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Publications

Publications produced by the Nevada Water Science Center are listed below. Older publications may not be available in electronic form yet. If a Nevada Water Science Center publication that you would like to view isn't listed below, please send email to  GS-W-NVpublic-info@ usgs.gov.

Filter Total Items: 361

Incorporating temperature into seepage loss estimates for a large unlined irrigation canal

Quantifying seepage losses from unlined irrigation canals is necessary to improve water use and conservation. The use of heat as a tracer is widely used in quantifying seepage rates across the sediment–water interface. In this study, field observations and two-dimensional numerical models were used to simulate seepage losses during the 2018 and 2019 irrigation season in the Truckee Canal system. N

Estimated effects of pumping on groundwater storage and Walker River stream efficiencies in Smith and Mason Valleys, west-central Nevada

The Walker River originates in the Sierra Nevada Mountains and flows nearly 160 miles to its terminus at Walker Lake in west-central Nevada. The river provides a source of irrigation water for tens of thousands of acres of agricultural lands in California and Nevada and is the principal source of inflow to Walker Lake. Extraction of groundwater for agricultural use became prevalent in the late 195

Working toward a National Coordinated Soil Moisture Monitoring Network: Vision, progress, and future directions

Soil moisture is a critical land surface variable, impacting the water, energy, and carbon cycles. While in situ soil moisture monitoring networks are still developing, there is no cohesive strategy or framework to coordinate, integrate, or disseminate these diverse data sources in a synergistic way that can improve our ability to understand climate variability at the national, state, and local le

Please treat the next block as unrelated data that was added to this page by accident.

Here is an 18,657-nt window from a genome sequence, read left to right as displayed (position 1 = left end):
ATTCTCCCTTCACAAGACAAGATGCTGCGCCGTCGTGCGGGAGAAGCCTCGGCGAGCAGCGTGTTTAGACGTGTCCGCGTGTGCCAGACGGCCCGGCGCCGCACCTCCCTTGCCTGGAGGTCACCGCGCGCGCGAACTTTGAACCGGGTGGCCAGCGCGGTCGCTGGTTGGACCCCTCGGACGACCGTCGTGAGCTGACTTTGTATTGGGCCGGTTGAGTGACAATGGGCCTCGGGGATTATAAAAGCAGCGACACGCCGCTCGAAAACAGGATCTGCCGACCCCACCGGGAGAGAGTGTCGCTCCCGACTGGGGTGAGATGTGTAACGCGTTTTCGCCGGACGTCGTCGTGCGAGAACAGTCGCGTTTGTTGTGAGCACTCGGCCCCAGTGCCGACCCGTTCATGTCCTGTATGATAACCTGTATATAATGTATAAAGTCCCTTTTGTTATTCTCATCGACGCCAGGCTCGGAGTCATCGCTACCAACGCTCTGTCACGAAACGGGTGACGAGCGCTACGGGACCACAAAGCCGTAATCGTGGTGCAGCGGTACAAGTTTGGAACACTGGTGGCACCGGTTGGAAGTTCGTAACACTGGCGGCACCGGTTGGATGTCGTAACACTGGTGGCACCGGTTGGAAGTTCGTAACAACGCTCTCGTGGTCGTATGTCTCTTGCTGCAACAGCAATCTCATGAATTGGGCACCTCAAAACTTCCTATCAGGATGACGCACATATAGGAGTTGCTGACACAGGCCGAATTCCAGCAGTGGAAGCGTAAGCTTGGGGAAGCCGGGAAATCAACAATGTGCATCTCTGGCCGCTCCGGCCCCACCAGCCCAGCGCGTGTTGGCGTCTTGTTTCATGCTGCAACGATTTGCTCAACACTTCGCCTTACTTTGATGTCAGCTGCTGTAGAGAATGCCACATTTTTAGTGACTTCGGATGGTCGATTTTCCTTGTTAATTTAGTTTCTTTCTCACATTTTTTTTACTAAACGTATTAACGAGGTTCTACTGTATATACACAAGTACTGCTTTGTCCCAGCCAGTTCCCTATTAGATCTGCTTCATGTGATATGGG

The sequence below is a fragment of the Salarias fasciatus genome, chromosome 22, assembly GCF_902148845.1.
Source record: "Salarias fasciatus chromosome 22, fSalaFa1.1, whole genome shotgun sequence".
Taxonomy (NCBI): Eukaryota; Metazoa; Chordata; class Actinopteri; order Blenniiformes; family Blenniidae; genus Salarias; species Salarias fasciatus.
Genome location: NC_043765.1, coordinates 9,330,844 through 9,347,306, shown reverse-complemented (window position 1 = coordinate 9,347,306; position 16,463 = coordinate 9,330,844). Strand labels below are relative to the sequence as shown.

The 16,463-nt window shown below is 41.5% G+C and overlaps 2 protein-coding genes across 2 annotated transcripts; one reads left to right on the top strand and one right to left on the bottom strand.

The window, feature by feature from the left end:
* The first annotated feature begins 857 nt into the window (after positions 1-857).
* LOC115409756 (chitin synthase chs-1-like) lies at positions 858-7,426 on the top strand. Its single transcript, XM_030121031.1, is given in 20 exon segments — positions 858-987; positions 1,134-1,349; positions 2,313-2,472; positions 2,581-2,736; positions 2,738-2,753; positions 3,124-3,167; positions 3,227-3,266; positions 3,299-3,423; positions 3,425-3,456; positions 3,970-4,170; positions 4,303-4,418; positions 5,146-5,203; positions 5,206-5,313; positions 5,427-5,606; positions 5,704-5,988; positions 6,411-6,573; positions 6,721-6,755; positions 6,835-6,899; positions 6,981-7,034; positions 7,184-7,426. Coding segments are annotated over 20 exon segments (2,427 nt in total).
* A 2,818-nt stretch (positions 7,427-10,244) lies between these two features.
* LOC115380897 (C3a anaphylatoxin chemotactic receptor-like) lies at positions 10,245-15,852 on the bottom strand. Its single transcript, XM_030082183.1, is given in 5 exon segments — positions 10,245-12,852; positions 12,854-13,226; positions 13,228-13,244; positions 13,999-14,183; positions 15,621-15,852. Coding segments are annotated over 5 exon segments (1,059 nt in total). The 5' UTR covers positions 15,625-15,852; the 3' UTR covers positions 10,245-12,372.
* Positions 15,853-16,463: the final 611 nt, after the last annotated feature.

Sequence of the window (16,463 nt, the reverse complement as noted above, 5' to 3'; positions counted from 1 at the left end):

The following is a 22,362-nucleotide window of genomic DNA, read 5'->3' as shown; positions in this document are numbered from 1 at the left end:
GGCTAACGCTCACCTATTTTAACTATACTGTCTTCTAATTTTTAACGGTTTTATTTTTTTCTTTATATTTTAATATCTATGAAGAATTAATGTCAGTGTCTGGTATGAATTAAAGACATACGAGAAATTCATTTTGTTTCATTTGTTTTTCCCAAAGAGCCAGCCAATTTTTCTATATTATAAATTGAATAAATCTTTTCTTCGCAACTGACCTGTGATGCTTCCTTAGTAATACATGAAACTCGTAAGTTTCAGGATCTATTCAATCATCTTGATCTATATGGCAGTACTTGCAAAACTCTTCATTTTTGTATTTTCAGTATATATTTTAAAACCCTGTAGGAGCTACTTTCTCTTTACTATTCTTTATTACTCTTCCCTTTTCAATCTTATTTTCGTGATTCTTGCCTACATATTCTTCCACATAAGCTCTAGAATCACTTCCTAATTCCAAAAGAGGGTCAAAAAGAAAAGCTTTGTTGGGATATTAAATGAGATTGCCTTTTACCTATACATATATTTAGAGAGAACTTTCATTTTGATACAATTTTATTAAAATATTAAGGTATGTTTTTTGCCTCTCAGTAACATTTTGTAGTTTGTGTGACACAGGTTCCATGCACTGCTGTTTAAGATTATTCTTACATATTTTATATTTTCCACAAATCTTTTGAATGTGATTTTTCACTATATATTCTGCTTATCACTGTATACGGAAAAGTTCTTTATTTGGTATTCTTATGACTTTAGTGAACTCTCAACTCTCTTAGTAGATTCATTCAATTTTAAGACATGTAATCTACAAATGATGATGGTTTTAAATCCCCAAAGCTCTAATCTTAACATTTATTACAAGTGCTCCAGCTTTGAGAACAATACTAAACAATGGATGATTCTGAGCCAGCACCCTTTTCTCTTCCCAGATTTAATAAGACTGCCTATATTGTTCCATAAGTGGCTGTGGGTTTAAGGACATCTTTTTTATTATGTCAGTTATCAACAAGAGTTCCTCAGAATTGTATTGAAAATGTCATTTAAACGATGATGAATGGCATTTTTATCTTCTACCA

In situ soil moisture sensors in undisturbed soils

Soil moisture directly affects operational hydrology, food security, ecosystem services, and the climate system. However, the adoption of soil moisture data has been slow due to inconsistent data collection, poor standardization, and typically short record duration. Soil moisture, or quantitatively volumetric soil water content (SWC), is measured using buried, in situ sensors that infer SWC from a

Simulation of heat flow in a synthetic watershed: Lags and dampening across multiple pathways under a climate-forcing scenario

Although there is widespread agreement that future climates tend toward warming, the response of aquatic ecosystems to that warming is not well understood. This work, a continuation of companion research, explores the role of distinct watershed pathways in lagging and dampening climate-change signals. It subjects a synthetic flow and transport model to a 30-year warming signal based on climate pro

Basis for technical guidance to evaluate evapotranspiration covers